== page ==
Nitrogenase acts only in the absence of ammonia and other nitrogen compounds as they inhibit its expression. Glutamine synthatase (GS) also losses its function. Glutamine synthatase gene encodes GS enzymes which is quite apart from nif
Some filamentous cyanobacteria are composed of entirely vegetative cells (Golden et al,
1987). In absence of combined nitrogen source some photosysthetic vegetative cells differentiate into heterocysts at regular intervals along the filaments, terminal or lateral singly or in chains. In heterocysts, during differentiation many morphological, biochemical and genetical changes occur. At this time induction of nitrogenase takes place.
7120 nif H,
D and K have been identified with DNA probe of K. pneumoniae
through hybridization. However, during heterocyst differentiation two DNA rearrangements occur. In Anabaena,
organization of nif
H,D and K genes differs in vegetative cells from that of K. pneumoniae
where three genes (S, H and D) are contiguous and form an operon. NifH
is in close proximity to m/D, while nifK
is 11 Kb apart from nifD
Organization of m/genes of vegetative cells and heterocysts was compared. It was found that in heterocysts the nifK
were closely attached; size of nif
gene cluster reduced from 17 Kb (in vegetative cell) to 6 Kb (in heterocyst) (Fig. 11.8B). This was proved by hybridizing the m/gene fragment with some of the m/gene probes by using restriction enzymes (Golden et al
In recent years, Azospirillium
has attracted attention of workers for being as a possible source of biofertilizer due to presence of m/HDK clusture like K. pneumoniae.
Hybridization experiment between m/probe of K. pneumoniae
and total DNA of many strains of Azospirillum
has confirmed the presence of nif
HDK and nif A
genes. Like Rhizobium
sp. also contain a megaplasmid and the sequence homologous to nod
genes originated from a common ancestors (Elmerich et. al,
Elmerich (1987) reviewed the N2
fixing organisms associated with nonleguminous plants and described the presence of plasmids of various molecular weight in Anabaena, Azotobacter, Frankia and Rhizobium.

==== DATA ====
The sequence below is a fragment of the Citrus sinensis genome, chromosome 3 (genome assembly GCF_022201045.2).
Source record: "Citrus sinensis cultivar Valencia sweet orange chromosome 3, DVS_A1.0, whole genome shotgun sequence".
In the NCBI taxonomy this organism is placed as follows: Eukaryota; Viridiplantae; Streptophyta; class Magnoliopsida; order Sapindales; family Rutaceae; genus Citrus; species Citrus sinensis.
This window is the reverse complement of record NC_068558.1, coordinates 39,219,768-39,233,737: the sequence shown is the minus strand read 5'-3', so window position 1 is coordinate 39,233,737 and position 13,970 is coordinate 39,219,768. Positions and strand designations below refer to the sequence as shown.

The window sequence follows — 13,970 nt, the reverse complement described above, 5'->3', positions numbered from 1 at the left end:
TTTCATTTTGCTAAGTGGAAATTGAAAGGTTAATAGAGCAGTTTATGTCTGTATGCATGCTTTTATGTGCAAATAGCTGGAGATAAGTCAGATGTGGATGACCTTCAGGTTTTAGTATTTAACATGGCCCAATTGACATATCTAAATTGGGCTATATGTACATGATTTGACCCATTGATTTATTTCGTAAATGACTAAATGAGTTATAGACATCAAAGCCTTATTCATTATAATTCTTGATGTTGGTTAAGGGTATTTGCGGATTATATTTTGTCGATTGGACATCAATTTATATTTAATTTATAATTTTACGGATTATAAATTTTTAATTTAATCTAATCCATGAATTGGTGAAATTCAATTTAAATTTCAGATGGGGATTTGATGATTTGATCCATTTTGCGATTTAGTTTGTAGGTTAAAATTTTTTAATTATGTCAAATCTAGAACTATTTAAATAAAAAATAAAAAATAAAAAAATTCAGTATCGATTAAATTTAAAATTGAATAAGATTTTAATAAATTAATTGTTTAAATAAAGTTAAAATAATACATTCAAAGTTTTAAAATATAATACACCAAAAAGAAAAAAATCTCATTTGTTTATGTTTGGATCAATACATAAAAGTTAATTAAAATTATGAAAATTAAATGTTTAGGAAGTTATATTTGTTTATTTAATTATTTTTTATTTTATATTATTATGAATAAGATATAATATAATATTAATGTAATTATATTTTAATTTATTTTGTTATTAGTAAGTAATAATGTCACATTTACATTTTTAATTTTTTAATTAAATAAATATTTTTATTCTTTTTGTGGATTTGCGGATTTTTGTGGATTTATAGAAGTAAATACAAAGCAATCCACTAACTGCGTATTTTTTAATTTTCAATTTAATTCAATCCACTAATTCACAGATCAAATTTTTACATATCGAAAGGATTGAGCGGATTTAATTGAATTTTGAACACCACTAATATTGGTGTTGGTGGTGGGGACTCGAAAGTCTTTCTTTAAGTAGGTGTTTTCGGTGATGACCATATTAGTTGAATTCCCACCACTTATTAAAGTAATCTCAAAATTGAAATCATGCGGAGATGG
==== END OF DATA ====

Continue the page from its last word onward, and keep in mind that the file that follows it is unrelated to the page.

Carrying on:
Cloning of nif genes
In many countries researches on m/gene transfer into higher plants, especially in monocots, and gene expression in them are in progress. However, success has been made in m/gene cloning into E. coli.
genes are prokaryotic in origin, the best strategy of their transfer into non-leguminous crops would be to transfer m/genes into chloroplast. The transcriptional and translational machinery of chloroplast bears several prokaryotic features. These attempts would be successful because the chloroplasts are geared to the production of ATP and reducing power, as both of which are required for nitrogen fixation (Merrick and Dixon, 1984). But the major problems for doing so are (i)
lack of chloroplast transferring techniques, and (ii)
protection of nitrogenase from O2
evolved during photosynthesis. Some more aspects of nif
gene cloning have been discussed elsewhere (see Enzyme engineering
and Trasnfer of nif genes to eukaryotes
In some species of Rhizobium,
hydrogen uptake (or Hup)
genes have been reported which displayed the ability to recycle H2
(produced as a result of conversion of N2
) back to nitrogenase complex. This mechanism helps the plant to harvest the energy as being lost by the plants (Fig. 11.2
Most of legumes loss 30-50 per cent of their energy as H2
gas which in turn reduces the efficiency of N2
fixation. Recently, Indian Scientists at IARI (New Delhi) have produced a genetically engineered N2
strain by transferring the Hup
genes of R. leguminosarum
strain (which did not contain Hup
genes). This strain infected the roots of chick-pea and developed root nodules. Hup
system recycled H2
and reduced energy losses by 8-13 per cent. This is the world's first case of interspecific transfer of Hup
genes. The successful transfer and expression of Hup
genes has increased the possibility of improving symbiotic energy efficiency of chick-pea - Rhizobium